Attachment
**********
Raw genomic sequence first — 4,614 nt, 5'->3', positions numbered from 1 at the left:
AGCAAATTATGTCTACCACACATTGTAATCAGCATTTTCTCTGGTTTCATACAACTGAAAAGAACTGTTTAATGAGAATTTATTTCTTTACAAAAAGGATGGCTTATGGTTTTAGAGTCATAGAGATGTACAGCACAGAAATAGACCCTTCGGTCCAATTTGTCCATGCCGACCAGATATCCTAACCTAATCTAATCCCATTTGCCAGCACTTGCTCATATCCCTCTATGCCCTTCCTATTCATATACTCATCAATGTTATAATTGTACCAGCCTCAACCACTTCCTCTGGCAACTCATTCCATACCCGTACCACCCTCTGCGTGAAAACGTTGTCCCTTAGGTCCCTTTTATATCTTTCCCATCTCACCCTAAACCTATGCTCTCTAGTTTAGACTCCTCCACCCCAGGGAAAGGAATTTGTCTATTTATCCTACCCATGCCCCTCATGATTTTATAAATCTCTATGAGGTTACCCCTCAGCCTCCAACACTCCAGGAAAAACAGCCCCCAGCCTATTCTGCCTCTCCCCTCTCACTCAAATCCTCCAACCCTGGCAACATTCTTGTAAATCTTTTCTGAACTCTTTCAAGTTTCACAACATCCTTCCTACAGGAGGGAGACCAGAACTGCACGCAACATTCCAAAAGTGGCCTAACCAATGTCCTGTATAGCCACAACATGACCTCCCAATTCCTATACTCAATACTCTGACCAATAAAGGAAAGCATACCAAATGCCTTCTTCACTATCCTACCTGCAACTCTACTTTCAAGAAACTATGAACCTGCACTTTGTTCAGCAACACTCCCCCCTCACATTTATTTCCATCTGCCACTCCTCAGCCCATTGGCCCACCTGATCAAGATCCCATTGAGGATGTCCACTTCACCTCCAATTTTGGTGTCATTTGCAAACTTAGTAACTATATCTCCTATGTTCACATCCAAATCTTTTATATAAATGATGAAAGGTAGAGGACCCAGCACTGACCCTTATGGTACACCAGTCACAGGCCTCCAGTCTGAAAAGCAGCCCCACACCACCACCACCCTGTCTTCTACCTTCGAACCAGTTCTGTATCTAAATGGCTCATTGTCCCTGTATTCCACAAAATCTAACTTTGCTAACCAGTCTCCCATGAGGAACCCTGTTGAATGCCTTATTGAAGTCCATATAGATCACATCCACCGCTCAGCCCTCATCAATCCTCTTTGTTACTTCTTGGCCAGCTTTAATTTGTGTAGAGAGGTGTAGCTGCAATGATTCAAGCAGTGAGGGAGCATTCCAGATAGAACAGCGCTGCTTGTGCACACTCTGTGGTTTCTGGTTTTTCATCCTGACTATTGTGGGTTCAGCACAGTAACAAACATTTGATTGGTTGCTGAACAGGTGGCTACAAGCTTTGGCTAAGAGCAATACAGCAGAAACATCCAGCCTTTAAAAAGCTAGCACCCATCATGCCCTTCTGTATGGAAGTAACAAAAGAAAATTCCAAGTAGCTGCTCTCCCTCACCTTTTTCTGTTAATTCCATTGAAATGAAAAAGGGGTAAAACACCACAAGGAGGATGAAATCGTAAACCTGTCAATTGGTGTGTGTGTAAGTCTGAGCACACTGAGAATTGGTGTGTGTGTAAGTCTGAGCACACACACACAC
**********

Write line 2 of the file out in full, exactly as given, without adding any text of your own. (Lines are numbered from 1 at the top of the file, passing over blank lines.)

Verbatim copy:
AGCAAATTATGTCTACCACACATTGTAATCAGCATTTTCTCTGGTTTCATACAACTGAAAAGAACTGTTTAATGAGAATTTATTTCTTTACAAAAAGGATGGCTTATGGTTTTAGAGTCATAGAGATGTACAGCACAGAAATAGACCCTTCGGTCCAATTTGTCCATGCCGACCAGATATCCTAACCTAATCTAATCCCATTTGCCAGCACTTGCTCATATCCCTCTATGCCCTTCCTATTCATATACTCATCAATGTTATAATTGTACCAGCCTCAACCACTTCCTCTGGCAACTCATTCCATACCCGTACCACCCTCTGCGTGAAAACGTTGTCCCTTAGGTCCCTTTTATATCTTTCCCATCTCACCCTAAACCTATGCTCTCTAGTTTAGACTCCTCCACCCCAGGGAAAGGAATTTGTCTATTTATCCTACCCATGCCCCTCATGATTTTATAAATCTCTATGAGGTTACCCCTCAGCCTCCAACACTCCAGGAAAAACAGCCCCCAGCCTATTCTGCCTCTCCCCTCTCACTCAAATCCTCCAACCCTGGCAACATTCTTGTAAATCTTTTCTGAACTCTTTCAAGTTTCACAACATCCTTCCTACAGGAGGGAGACCAGAACTGCACGCAACATTCCAAAAGTGGCCTAACCAATGTCCTGTATAGCCACAACATGACCTCCCAATTCCTATACTCAATACTCTGACCAATAAAGGAAAGCATACCAAATGCCTTCTTCACTATCCTACCTGCAACTCTACTTTCAAGAAACTATGAACCTGCACTTTGTTCAGCAACACTCCCCCCTCACATTTATTTCCATCTGCCACTCCTCAGCCCATTGGCCCACCTGATCAAGATCCCATTGAGGATGTCCACTTCACCTCCAATTTTGGTGTCATTTGCAAACTTAGTAACTATATCTCCTATGTTCACATCCAAATCTTTTATATAAATGATGAAAGGTAGAGGACCCAGCACTGACCCTTATGGTACACCAGTCACAGGCCTCCAGTCTGAAAAGCAGCCCCACACCACCACCACCCTGTCTTCTACCTTCGAACCAGTTCTGTATCTAAATGGCTCATTGTCCCTGTATTCCACAAAATCTAACTTTGCTAACCAGTCTCCCATGAGGAACCCTGTTGAATGCCTTATTGAAGTCCATATAGATCACATCCACCGCTCAGCCCTCATCAATCCTCTTTGTTACTTCTTGGCCAGCTTTAATTTGTGTAGAGAGGTGTAGCTGCAATGATTCAAGCAGTGAGGGAGCATTCCAGATAGAACAGCGCTGCTTGTGCACACTCTGTGGTTTCTGGTTTTTCATCCTGACTATTGTGGGTTCAGCACAGTAACAAACATTTGATTGGTTGCTGAACAGGTGGCTACAAGCTTTGGCTAAGAGCAATACAGCAGAAACATCCAGCCTTTAAAAAGCTAGCACCCATCATGCCCTTCTGTATGGAAGTAACAAAAGAAAATTCCAAGTAGCTGCTCTCCCTCACCTTTTTCTGTTAATTCCATTGAAATGAAAAAGGGGTAAAACACCACAAGGAGGATGAAATCGTAAACCTGTCAATTGGTGTGTGTGTAAGTCTGAGCACACTGAGAATTGGTGTGTGTGTAAGTCTGAGCACACACACACAC